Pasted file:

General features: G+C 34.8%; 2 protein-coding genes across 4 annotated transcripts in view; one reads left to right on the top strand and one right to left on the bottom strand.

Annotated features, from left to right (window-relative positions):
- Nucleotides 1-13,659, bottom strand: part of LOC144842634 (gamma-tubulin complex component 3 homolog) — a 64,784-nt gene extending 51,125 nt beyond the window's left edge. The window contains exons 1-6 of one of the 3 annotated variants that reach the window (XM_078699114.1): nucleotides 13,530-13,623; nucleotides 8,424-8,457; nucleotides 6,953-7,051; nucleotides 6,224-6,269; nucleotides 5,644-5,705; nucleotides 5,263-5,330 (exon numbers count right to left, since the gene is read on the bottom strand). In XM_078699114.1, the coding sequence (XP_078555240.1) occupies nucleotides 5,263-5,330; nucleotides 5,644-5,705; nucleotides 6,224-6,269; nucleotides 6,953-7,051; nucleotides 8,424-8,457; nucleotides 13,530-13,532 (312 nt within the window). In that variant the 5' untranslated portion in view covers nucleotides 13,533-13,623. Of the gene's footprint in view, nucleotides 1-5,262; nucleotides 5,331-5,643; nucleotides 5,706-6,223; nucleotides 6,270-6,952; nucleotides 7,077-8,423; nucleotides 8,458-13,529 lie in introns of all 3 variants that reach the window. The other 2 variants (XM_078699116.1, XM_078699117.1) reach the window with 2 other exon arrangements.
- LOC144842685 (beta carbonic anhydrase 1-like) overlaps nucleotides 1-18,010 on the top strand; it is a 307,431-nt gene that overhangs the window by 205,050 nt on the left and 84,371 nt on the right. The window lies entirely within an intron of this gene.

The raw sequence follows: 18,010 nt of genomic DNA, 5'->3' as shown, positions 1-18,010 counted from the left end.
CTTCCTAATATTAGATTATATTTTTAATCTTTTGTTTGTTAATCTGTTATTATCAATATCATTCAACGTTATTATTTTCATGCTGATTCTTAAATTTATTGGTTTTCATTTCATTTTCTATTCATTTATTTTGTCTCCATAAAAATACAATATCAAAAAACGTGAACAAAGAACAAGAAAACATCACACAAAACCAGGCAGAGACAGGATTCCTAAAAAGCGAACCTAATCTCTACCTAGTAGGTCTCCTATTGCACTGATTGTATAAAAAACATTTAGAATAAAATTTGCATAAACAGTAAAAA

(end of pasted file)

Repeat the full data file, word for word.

General features: G+C 34.8%; 2 protein-coding genes across 4 annotated transcripts in view; one reads left to right on the top strand and one right to left on the bottom strand.

Annotated features, from left to right (window-relative positions):
- Nucleotides 1-13,659, bottom strand: part of LOC144842634 (gamma-tubulin complex component 3 homolog) — a 64,784-nt gene extending 51,125 nt beyond the window's left edge. The window contains exons 1-6 of one of the 3 annotated variants that reach the window (XM_078699114.1): nucleotides 13,530-13,623; nucleotides 8,424-8,457; nucleotides 6,953-7,051; nucleotides 6,224-6,269; nucleotides 5,644-5,705; nucleotides 5,263-5,330 (exon numbers count right to left, since the gene is read on the bottom strand). In XM_078699114.1, the coding sequence (XP_078555240.1) occupies nucleotides 5,263-5,330; nucleotides 5,644-5,705; nucleotides 6,224-6,269; nucleotides 6,953-7,051; nucleotides 8,424-8,457; nucleotides 13,530-13,532 (312 nt within the window). In that variant the 5' untranslated portion in view covers nucleotides 13,533-13,623. Of the gene's footprint in view, nucleotides 1-5,262; nucleotides 5,331-5,643; nucleotides 5,706-6,223; nucleotides 6,270-6,952; nucleotides 7,077-8,423; nucleotides 8,458-13,529 lie in introns of all 3 variants that reach the window. The other 2 variants (XM_078699116.1, XM_078699117.1) reach the window with 2 other exon arrangements.
- LOC144842685 (beta carbonic anhydrase 1-like) overlaps nucleotides 1-18,010 on the top strand; it is a 307,431-nt gene that overhangs the window by 205,050 nt on the left and 84,371 nt on the right. The window lies entirely within an intron of this gene.

The raw sequence follows: 18,010 nt of genomic DNA, 5'->3' as shown, positions 1-18,010 counted from the left end.
CTTCCTAATATTAGATTATATTTTTAATCTTTTGTTTGTTAATCTGTTATTATCAATATCATTCAACGTTATTATTTTCATGCTGATTCTTAAATTTATTGGTTTTCATTTCATTTTCTATTCATTTATTTTGTCTCCATAAAAATACAATATCAAAAAACGTGAACAAAGAACAAGAAAACATCACACAAAACCAGGCAGAGACAGGATTCCTAAAAAGCGAACCTAATCTCTACCTAGTAGGTCTCCTATTGCACTGATTGTATAAAAAACATTTAGAATAAAATTTGCATAAACAGTAAAAA